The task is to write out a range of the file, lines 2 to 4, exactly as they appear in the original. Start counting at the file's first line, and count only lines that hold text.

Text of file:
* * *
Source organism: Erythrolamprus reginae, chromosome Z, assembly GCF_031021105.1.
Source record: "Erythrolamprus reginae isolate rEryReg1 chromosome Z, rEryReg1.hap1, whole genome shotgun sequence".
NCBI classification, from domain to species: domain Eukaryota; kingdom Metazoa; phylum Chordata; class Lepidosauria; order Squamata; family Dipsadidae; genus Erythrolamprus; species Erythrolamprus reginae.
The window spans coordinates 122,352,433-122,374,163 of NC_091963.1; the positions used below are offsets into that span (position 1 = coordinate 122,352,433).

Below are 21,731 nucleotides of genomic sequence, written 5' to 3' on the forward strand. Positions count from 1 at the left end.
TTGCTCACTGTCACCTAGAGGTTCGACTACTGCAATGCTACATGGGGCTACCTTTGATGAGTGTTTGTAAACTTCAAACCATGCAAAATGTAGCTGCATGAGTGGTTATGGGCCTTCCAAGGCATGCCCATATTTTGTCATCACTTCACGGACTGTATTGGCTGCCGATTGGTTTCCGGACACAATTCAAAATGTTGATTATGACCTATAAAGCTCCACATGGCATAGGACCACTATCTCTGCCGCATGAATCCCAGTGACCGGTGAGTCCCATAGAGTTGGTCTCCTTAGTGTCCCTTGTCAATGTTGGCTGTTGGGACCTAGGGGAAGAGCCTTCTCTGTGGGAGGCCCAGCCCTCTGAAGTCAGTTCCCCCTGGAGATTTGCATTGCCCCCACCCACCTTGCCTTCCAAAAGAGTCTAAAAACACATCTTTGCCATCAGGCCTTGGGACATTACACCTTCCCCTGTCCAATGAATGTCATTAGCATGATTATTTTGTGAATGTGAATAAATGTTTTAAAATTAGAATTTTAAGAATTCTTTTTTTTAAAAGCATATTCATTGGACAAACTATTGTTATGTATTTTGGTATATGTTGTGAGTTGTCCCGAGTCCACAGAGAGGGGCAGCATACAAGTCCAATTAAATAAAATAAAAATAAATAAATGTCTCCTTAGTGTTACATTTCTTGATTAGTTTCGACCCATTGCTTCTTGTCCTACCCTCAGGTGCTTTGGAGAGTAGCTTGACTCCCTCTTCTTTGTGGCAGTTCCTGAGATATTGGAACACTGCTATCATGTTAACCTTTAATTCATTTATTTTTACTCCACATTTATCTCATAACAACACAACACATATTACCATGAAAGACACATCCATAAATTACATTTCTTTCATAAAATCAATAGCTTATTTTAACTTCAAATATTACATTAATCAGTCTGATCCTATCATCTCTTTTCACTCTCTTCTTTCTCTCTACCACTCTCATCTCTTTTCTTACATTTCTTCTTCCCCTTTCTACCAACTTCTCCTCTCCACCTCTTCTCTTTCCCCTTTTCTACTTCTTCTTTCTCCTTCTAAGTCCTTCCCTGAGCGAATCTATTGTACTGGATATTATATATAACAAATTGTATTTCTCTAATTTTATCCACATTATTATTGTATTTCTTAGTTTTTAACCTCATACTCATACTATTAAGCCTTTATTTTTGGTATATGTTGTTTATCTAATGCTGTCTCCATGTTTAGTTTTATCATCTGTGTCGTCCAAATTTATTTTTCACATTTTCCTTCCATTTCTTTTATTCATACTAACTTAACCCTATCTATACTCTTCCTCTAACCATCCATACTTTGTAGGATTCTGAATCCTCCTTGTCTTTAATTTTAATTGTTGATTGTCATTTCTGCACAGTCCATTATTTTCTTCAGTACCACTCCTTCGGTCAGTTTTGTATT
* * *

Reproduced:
Source record: "Erythrolamprus reginae isolate rEryReg1 chromosome Z, rEryReg1.hap1, whole genome shotgun sequence".
NCBI classification, from domain to species: domain Eukaryota; kingdom Metazoa; phylum Chordata; class Lepidosauria; order Squamata; family Dipsadidae; genus Erythrolamprus; species Erythrolamprus reginae.
The window spans coordinates 122,352,433-122,374,163 of NC_091963.1; the positions used below are offsets into that span (position 1 = coordinate 122,352,433).